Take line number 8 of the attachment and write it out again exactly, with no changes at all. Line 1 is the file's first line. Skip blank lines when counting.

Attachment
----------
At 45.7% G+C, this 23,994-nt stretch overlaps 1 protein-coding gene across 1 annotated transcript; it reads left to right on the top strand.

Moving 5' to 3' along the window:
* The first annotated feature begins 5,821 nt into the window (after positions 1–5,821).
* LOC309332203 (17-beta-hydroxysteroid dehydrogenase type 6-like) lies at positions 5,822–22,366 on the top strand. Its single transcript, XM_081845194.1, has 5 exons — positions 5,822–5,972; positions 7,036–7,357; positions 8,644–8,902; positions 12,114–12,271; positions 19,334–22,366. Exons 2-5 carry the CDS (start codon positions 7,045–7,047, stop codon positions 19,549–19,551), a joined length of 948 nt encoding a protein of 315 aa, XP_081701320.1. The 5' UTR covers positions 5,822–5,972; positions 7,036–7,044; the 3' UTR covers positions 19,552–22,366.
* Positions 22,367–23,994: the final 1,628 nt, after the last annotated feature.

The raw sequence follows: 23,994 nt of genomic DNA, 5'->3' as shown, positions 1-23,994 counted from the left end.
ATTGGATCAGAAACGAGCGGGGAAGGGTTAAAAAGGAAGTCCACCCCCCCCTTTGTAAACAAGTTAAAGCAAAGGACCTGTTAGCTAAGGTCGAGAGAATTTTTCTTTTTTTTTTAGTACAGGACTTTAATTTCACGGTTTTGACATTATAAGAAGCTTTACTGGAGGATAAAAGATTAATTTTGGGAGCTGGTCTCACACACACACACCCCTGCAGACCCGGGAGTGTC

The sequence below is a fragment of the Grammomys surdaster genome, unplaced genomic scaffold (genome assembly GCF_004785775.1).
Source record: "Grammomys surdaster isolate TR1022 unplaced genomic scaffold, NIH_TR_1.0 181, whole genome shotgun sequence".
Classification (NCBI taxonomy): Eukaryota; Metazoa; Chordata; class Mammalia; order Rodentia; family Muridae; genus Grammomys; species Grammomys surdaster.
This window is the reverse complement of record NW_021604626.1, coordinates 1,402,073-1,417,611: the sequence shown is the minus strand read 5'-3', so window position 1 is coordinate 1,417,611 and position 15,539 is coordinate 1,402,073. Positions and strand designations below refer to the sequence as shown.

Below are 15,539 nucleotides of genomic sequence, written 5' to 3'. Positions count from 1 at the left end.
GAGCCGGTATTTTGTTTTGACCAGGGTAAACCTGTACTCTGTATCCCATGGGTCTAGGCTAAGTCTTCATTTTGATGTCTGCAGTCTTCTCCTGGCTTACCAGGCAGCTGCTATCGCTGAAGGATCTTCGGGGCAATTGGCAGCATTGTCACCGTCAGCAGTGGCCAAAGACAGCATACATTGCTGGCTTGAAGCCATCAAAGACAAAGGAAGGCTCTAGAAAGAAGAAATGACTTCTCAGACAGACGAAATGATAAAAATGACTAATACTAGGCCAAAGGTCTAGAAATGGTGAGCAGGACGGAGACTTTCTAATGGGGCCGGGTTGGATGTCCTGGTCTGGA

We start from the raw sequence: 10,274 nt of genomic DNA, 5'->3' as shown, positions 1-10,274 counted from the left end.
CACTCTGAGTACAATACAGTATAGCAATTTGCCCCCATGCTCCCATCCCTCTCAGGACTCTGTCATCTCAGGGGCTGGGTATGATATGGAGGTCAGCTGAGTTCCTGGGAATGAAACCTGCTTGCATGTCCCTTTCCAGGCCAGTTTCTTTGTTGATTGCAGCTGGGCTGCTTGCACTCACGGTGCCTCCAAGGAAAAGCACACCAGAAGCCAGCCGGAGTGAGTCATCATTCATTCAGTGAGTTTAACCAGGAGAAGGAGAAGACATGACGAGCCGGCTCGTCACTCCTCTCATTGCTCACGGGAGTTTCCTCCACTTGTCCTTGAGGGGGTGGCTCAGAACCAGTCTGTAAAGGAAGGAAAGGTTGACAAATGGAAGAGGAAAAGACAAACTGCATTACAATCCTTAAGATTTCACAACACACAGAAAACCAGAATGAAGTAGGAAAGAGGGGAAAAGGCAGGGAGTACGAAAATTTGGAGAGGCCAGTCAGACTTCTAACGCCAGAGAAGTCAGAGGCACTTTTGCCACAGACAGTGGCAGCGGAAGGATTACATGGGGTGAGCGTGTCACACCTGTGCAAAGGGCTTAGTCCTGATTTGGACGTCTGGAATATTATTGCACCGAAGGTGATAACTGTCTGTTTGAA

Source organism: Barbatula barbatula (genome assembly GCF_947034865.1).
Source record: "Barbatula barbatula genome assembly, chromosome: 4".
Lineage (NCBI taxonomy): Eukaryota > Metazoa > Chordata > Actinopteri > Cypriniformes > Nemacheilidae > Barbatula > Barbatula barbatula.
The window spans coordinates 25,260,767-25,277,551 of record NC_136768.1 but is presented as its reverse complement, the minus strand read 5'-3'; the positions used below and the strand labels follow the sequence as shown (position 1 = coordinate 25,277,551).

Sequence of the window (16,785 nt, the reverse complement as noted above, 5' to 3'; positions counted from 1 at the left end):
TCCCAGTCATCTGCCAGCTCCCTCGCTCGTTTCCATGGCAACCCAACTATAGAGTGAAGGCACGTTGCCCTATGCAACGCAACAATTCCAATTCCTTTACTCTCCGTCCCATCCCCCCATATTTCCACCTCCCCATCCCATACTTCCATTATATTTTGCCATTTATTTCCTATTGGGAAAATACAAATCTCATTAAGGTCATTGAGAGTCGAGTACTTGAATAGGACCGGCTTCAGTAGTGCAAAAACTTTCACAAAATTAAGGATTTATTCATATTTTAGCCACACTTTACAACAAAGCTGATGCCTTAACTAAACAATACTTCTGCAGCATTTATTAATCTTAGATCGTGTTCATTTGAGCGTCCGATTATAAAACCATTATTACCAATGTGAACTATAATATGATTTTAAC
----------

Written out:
The sequence below is a fragment of the Grammomys surdaster genome, unplaced genomic scaffold (genome assembly GCF_004785775.1).